Episode 25: What even is a severance tax?

Pennsylvania has been drilling natural gas in the Marcellus Shale formation for about a decade now, and in all that time, a question has come up over and over without ever being resolved: is the commonwealth getting enough money out of it?

Democrats, like Governor Tom Wolf, usually say no. They want a new tax on the gas that comes out of the ground—a so-called severance tax. But Republicans tend to say the current tax structure—which includes corporate taxes, plus an impact fee for every new hole drilled—is plenty, and taxing more might drive out business.

The issue is now coming to a head, once again, as lawmakers try to find enough money to balance a $2.2 billion hole in their overdue budget. WITF’s own StateImpact Pennsylvania reporter Marie Cusick joins us to help pick apart the convoluted politics of drilling.

Episode 24: Whoever Blinks First

In the past week, Pennsylvania has delayed a major payment to Medicaid insurers, the commonwealth’s credit has been downgraded by a major rating agency, and the Senate has formally vetoed the House’s conservative budget proposal, effectively resetting negotiations once again.

The funding plan that was due on June 30 still appears far from finished.

PennLive’s Charlie Thompson and Angela Couloumbis of the Philly Inquirer discuss why the credit downgrade may be more symbolic than fiscally important, whether the state’s going to miss major school payments, what it would take for House Republicans to stop holding out for a tax-free plan, and why this standoff is the weirdest budget fight they’ve ever seen.

Episode 23: In which everyone blames everyone else

The state House returned to session this week and, after several days of intense budget negotiations, put their cards on the table: a plan—passed narrowly without Democratic support—that relies on monetization of the state’s Tobacco Settlement Fund, internal fund transfers, and very little new revenue.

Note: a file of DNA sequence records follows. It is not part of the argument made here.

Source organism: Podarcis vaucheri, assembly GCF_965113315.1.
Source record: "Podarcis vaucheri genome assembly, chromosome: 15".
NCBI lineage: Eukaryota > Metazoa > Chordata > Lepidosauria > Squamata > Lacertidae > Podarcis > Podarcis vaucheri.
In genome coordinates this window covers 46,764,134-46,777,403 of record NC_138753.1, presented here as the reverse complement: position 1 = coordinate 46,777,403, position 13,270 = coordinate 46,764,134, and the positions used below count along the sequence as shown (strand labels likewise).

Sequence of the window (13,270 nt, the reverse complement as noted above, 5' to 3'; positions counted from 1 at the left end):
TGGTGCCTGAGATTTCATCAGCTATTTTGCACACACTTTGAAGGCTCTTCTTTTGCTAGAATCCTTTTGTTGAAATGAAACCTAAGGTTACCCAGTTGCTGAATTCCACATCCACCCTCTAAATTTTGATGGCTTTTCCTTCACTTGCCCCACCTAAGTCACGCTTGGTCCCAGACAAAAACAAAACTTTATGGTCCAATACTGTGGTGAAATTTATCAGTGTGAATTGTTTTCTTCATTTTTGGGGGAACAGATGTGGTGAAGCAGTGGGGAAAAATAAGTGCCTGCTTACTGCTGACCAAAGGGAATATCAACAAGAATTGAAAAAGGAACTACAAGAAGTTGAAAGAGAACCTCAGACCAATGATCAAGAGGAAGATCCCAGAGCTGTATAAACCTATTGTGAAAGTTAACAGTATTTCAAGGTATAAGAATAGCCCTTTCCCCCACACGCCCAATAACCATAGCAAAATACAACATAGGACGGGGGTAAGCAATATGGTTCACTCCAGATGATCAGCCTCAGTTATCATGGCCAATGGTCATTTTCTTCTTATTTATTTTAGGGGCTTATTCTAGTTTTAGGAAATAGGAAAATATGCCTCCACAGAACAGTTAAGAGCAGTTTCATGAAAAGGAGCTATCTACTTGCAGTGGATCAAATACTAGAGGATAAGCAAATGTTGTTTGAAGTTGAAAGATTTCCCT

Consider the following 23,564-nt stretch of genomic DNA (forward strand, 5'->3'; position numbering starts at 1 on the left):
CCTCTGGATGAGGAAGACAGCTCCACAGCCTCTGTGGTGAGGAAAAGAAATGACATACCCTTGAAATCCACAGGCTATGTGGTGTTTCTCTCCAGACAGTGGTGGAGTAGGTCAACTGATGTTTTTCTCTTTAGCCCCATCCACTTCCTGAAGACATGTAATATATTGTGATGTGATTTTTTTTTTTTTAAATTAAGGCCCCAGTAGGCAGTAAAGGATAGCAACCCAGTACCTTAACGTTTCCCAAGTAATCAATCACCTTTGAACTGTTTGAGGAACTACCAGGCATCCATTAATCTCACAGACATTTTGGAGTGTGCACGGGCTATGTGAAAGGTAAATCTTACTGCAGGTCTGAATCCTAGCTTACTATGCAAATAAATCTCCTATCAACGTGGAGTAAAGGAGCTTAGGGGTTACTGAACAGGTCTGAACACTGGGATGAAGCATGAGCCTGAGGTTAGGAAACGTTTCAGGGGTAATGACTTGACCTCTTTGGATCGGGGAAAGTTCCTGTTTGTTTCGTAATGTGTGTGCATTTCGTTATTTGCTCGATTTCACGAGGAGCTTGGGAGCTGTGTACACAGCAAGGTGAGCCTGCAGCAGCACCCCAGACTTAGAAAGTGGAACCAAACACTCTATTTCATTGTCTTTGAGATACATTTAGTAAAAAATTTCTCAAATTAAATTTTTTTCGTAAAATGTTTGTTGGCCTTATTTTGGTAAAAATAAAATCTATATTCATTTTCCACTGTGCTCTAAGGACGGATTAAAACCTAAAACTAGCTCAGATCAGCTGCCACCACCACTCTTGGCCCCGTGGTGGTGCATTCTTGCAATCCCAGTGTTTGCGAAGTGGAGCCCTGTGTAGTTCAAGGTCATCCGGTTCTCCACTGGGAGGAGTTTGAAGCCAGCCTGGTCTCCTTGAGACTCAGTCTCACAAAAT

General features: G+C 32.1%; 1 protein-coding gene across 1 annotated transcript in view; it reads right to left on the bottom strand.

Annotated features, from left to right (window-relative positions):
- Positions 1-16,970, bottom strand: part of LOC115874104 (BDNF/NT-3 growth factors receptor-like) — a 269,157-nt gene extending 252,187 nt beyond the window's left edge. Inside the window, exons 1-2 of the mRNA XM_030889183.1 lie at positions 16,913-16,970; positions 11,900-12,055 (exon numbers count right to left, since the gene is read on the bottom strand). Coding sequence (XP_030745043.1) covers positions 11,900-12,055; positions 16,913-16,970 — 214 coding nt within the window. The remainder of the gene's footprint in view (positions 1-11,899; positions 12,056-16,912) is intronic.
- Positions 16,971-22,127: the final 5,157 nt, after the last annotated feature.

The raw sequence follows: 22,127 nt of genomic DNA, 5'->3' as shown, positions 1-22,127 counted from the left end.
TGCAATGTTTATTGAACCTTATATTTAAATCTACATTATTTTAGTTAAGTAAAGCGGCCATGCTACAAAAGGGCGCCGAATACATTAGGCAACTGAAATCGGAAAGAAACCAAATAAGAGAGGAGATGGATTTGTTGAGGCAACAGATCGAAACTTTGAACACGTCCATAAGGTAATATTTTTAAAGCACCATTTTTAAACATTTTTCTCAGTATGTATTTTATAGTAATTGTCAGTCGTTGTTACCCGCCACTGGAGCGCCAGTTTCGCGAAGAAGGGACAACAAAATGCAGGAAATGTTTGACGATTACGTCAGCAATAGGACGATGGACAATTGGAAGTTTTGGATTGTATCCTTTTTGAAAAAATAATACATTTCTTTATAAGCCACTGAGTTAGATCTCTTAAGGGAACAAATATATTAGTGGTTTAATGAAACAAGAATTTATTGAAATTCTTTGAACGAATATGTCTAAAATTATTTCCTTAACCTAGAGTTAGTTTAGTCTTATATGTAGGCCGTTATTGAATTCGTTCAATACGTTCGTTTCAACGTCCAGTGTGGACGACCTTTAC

It’s not expected to become law. But it restarts inter-chamber talks and lets the Senate and Governor know where the House stands: they don’t want new taxes, and at least for now, they have the votes to avoid them.

Meanwhile, the general fund has hit zero and—because the Treasury won’t authorize any loans until the budget is balanced—Governor Tom Wolf is planning to delay billions of dollars in required payments until there’s enough money in the fund to make them.

The PLS Reporter’s Jason Gottesman and PennLive’s Jan Murphy join us to explain what this all means. House Minority Leader Frank Dermody (who really just wanted to buy some coffee) also makes a surprise guest appearance.

Episode 22: It’s on the House

The state budget isn’t done, major bills are coming due, credit rating agencies are breathing down lawmakers’ necks, and it’s time for House Republicans to decide what they’re willing to do to fill a $2.2 billion deficit.

The problem is, the caucus itself may not even be unified enough to rally around one plan.

This week saw a bloc of conservative members introduce a proposal they said would raise well over $2 billion by transferring surplus money from the state’s special funds—which go toward things like transportation projects and agriculture programs.

Supporters said the plan wouldn’t impact services. But it got immediate backlash from Democratic House members, both parties in the Senate, and the Wolf administration—who all say it absolutely would.

Steve Esack of the Morning Call and Liz Navratil of the Pittsburgh Post Gazette join us to talk about the dynamics that are at play in the legislature as the state creeps closer to fiscal crisis.

Plus, we’ll discuss the surprise departure of Pennsylvania Representative Charlie Dent—one of Congress’s most moderate Republicans.

Episode 21: Revenue problem or spending problem?

When it comes to balancing Pennsylvania’s budget, there’s a phrase you’ll hear over and over from Republicans: “we don’t have a revenue problem, we have a spending problem.” And most Democrats say the opposite, with equal conviction.

The one thing everyone agrees on? There’s definitely a problem.

As the impasse over the ’17-18 budget creeps into its second month and lawmakers remain sequestered in quiet negotiations, ABC 27’s Dennis Owens decided to crunch the numbers to see who was actually right about spending. He came away with the conclusion that…it’s complicated.

Dennis joins us to discuss how PA’s tax scheme compares with those in surrounding states, why it’s so tricky to determine whether we should tax more or spend less, and how some lawmakers hope to reroute what they see as excessive spending to fill the deficit.